Indexed on: 14 Mar '16Published on: 03 Sep '15Published in: Journal of Electroanalytical Chemistry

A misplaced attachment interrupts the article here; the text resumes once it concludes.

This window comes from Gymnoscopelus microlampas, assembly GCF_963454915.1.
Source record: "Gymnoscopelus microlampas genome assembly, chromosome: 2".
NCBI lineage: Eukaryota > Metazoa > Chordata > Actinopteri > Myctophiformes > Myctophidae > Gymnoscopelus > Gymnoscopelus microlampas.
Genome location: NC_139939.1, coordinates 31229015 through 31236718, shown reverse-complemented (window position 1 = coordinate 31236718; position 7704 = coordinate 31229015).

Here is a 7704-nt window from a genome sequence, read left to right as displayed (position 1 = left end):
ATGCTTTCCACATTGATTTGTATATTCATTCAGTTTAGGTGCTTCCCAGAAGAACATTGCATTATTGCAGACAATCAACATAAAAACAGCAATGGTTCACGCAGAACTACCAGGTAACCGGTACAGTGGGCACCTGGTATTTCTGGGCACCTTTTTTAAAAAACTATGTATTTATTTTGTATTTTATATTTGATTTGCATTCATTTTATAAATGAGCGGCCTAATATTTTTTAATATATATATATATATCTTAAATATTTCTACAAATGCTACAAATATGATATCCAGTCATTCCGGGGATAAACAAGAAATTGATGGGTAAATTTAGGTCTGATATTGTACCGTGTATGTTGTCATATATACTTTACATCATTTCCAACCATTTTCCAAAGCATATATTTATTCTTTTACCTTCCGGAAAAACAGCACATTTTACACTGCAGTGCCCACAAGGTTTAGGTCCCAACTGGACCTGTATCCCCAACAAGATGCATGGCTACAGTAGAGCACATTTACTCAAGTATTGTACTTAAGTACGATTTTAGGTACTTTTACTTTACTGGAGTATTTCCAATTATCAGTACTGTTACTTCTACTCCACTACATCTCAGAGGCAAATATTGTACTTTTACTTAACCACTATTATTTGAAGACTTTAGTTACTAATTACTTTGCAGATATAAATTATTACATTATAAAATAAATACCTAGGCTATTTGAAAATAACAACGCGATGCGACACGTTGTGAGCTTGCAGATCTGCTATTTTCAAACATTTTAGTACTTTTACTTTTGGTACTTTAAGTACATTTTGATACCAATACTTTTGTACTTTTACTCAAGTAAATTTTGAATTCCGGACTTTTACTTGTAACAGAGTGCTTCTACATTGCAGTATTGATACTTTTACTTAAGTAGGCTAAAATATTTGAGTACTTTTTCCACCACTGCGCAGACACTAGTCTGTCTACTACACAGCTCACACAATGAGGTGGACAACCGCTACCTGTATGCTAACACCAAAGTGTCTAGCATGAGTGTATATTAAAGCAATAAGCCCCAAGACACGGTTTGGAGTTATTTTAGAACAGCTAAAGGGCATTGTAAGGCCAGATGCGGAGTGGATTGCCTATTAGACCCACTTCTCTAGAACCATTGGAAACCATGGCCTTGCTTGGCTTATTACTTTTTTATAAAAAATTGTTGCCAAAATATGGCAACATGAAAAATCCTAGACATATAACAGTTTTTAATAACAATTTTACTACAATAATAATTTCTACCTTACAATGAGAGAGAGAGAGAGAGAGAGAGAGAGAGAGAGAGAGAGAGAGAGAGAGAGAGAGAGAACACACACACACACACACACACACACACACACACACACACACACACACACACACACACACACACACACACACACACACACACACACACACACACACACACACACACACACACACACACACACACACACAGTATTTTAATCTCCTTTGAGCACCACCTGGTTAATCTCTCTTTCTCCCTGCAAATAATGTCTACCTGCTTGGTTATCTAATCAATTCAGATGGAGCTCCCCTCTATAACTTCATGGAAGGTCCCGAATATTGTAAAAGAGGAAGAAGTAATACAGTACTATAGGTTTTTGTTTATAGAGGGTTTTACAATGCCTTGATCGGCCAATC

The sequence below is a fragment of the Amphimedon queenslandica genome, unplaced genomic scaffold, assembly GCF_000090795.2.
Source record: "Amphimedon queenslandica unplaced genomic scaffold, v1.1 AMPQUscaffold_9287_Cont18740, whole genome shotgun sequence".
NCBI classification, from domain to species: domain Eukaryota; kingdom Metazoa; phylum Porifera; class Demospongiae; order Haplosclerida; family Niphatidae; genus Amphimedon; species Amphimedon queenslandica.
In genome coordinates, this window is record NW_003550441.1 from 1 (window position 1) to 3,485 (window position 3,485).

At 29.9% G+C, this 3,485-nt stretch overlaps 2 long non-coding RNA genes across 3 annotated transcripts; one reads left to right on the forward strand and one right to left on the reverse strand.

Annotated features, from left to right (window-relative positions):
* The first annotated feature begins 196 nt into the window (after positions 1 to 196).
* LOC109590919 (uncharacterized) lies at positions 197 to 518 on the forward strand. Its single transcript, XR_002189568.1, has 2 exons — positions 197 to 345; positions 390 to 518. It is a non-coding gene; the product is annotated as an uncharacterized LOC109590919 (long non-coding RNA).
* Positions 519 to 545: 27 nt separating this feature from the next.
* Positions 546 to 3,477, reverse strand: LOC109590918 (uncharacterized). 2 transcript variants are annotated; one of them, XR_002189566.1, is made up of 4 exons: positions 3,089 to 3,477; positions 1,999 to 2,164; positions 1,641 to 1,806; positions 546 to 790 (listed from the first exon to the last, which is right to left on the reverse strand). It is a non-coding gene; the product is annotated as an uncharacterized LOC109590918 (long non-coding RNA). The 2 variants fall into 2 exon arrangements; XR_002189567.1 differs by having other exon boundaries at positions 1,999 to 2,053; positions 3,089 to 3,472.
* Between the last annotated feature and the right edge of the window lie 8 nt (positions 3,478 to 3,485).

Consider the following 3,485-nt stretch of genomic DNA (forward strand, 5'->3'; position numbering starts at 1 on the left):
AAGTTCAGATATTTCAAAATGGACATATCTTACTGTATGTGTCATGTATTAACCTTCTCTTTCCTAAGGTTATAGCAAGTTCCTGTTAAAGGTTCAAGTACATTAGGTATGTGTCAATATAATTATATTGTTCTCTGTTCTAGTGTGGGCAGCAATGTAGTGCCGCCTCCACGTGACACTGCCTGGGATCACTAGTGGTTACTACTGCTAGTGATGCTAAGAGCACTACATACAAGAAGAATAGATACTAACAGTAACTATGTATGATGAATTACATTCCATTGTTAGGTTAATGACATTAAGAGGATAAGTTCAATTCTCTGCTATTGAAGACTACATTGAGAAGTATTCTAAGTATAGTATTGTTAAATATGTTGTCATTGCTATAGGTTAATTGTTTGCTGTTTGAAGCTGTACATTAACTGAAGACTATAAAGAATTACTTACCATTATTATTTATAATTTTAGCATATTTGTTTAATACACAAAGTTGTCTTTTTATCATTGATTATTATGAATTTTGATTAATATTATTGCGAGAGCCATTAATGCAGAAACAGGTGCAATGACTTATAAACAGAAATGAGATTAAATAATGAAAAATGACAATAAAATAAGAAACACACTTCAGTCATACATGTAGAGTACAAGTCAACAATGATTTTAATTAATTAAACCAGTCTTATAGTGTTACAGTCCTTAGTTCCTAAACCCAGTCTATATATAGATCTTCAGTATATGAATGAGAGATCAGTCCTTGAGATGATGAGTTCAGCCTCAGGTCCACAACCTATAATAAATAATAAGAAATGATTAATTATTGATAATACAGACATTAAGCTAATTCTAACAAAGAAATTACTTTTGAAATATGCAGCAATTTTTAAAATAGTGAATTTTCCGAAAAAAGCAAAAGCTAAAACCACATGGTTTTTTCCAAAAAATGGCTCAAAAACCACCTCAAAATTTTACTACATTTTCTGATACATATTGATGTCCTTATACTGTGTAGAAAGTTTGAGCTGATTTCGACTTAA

This study proposes the use of pseudocapacitors obtained from self-assembled materials to harvest energy after complete charge/discharge cycles conducted in electrolytic solutions with different pH values. The negative electrode consisted of phosphomolybdic acid (PMA), poly(3,4-ethylenedioxythiophene)/poly(styrenesulfonate) (PEDOT-PSS), and polyallylamine (PAH), whereas the positive electrode comprised electrosynthesized PEDOT. The ability of these electrodes to harvest energy resulted from the partial change in entropy associated with alterations in the proton concentration after neutralization reactions. Investigation of the potentiodynamic profile of the current density and conduction of electrochemical impedance spectroscopy helped to evaluate the practical reversibility of the proton electroinsertion process and to maximize the energy storage efficiency. The electrochemical quartz crystal microbalance data allowed for proposal of a charge compensation mechanism and for assessment of the proton selectivity of the modified electrodes. On the basis of the charge/discharge curves recorded from pH = 1 to pH = 6, the neutralization pseudocapacitor harvested 30.7 kJ per mol of electroinserted proton during H2SO4 solution neutralization, which corresponded to 54.6% of the neutralization enthalpy. Together, these results demonstrated the viable application of this methodology to harvest energy during acid wastewater treatment.